Incremental vacation time is legal, but not best option

Q. We have salaried, exempt employees who take increments of vacation time (anywhere from one hour to seven hours at a time) instead of one full day. Is this legal? Or should they take only full-day vacation? —C.D., New Jersey

A. The short answer is that, while it’s legal to allow exempt employees to use paid vacation time in one-hour increments, doing so may not be a good idea from an HR perspective. Federal rules say you can’t deduct exempt employees‘ pay for partial-day absences taken for personal reasons.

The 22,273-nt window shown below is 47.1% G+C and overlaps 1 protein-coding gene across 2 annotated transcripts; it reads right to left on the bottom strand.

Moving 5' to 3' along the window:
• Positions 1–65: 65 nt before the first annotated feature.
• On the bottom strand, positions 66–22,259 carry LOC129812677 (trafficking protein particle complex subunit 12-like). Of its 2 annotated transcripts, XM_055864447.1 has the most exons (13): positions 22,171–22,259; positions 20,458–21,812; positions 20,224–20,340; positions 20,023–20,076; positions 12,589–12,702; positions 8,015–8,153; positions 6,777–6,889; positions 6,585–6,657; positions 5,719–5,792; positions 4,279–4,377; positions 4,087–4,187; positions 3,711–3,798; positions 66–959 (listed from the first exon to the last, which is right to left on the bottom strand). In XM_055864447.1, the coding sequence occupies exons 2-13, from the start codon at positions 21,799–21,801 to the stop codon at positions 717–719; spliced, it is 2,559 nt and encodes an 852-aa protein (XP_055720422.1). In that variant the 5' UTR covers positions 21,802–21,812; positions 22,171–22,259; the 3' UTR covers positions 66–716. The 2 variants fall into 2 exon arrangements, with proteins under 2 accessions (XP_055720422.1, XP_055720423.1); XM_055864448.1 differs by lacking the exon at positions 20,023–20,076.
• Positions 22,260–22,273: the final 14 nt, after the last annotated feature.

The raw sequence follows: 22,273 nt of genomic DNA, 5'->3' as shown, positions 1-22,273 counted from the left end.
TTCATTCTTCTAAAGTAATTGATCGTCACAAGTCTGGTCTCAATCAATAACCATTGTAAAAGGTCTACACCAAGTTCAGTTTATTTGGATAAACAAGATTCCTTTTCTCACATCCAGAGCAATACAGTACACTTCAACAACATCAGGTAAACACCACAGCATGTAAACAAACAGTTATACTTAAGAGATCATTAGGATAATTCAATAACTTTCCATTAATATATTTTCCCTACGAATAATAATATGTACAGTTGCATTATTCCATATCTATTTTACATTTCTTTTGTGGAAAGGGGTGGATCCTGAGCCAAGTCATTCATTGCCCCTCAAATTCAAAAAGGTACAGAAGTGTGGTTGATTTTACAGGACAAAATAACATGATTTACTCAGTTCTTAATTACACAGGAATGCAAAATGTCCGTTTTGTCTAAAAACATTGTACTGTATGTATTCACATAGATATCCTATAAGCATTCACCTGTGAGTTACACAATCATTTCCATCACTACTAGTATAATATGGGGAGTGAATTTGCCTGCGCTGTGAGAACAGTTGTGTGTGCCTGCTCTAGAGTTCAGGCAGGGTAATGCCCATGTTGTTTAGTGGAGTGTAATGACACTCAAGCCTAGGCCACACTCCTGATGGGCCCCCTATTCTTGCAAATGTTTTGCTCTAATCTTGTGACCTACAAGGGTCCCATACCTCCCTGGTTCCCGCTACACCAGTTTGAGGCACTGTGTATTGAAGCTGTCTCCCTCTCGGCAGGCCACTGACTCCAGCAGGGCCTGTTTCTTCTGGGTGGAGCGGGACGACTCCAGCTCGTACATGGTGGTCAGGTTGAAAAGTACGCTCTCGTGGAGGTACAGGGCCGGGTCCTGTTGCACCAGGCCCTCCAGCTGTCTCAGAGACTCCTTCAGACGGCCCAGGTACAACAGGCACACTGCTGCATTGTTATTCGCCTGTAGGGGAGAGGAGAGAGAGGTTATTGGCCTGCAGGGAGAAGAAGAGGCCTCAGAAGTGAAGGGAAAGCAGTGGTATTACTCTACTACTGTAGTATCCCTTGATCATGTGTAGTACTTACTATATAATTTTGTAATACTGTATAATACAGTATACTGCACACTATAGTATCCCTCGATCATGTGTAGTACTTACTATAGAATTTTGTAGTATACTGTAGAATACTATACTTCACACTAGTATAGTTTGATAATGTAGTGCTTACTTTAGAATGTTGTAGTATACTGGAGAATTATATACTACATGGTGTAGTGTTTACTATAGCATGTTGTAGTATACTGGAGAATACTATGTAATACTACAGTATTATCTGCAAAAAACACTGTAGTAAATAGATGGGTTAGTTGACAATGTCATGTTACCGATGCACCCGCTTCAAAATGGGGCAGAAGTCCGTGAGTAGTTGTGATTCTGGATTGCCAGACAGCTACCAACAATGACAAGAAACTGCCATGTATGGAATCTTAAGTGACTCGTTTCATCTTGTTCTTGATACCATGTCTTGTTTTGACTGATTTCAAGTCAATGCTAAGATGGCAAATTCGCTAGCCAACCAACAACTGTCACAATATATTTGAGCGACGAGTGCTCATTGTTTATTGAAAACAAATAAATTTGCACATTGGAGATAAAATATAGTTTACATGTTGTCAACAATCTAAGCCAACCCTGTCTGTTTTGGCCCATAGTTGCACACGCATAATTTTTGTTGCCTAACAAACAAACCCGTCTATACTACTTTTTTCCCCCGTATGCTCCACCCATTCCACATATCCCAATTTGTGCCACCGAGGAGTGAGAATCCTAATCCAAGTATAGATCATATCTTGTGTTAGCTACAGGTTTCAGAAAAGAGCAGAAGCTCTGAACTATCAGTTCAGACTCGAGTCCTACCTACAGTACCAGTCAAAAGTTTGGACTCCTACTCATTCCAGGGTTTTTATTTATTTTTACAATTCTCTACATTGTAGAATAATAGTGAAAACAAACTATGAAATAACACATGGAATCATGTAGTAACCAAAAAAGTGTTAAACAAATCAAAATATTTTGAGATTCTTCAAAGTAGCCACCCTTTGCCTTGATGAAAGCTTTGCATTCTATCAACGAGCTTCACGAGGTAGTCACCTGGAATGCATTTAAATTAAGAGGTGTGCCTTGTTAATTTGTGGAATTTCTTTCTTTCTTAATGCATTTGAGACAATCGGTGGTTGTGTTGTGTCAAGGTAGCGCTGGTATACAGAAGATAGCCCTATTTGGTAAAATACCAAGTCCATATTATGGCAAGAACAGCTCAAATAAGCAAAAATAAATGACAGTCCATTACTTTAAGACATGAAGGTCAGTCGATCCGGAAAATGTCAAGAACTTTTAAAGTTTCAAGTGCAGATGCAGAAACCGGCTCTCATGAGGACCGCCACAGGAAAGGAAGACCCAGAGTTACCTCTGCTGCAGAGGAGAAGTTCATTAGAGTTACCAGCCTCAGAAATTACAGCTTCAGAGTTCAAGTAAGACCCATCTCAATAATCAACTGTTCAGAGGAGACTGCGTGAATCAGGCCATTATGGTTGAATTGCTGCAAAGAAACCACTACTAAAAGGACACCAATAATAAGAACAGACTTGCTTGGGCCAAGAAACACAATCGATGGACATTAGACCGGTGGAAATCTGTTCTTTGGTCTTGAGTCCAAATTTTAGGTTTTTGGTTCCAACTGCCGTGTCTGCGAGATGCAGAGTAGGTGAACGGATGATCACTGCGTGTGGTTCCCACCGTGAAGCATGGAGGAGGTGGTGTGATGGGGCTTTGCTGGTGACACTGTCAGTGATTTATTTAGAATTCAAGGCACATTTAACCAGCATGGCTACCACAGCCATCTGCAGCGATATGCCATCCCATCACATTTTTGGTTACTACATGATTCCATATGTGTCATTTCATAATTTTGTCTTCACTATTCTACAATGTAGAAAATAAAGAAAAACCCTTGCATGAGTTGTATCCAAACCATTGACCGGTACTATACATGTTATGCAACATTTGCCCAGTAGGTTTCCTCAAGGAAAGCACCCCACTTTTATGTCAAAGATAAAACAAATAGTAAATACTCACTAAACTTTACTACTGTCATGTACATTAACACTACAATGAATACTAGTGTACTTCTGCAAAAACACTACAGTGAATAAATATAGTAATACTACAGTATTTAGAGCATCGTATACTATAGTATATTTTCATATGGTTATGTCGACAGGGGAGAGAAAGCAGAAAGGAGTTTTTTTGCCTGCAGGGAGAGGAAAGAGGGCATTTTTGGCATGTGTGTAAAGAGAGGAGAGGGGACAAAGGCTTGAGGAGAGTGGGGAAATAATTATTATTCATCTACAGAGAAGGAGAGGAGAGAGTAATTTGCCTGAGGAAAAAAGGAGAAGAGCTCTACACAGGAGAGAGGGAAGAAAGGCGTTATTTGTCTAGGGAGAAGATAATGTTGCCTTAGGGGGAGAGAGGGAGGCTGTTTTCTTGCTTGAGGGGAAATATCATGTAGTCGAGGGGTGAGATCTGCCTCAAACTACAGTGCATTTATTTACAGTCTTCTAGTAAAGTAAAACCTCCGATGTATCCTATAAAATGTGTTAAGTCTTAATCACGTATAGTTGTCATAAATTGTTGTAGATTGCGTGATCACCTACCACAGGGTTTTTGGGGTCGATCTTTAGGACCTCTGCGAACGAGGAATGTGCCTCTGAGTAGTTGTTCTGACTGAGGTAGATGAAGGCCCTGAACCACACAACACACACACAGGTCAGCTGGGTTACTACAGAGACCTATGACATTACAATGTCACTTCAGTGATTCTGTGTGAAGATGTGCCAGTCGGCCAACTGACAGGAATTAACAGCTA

But the Labor Department and most federal courts have said that such deductions are OK if the employee is required to use vacation leave. Labor’s rationale is that, because the employee’s salary isn’t cut, he continues to be paid on a salary basis.

The problem: Exempt employees may resent being required to use paid leave when taking off a few hours during a day. This is especially true for exempt employees who work very long hours and receive no additional compensation. Such employees often see such a policy as one-sided, penalizing them for taking an hour or two off, while providing no reward when they burn the midnight oil.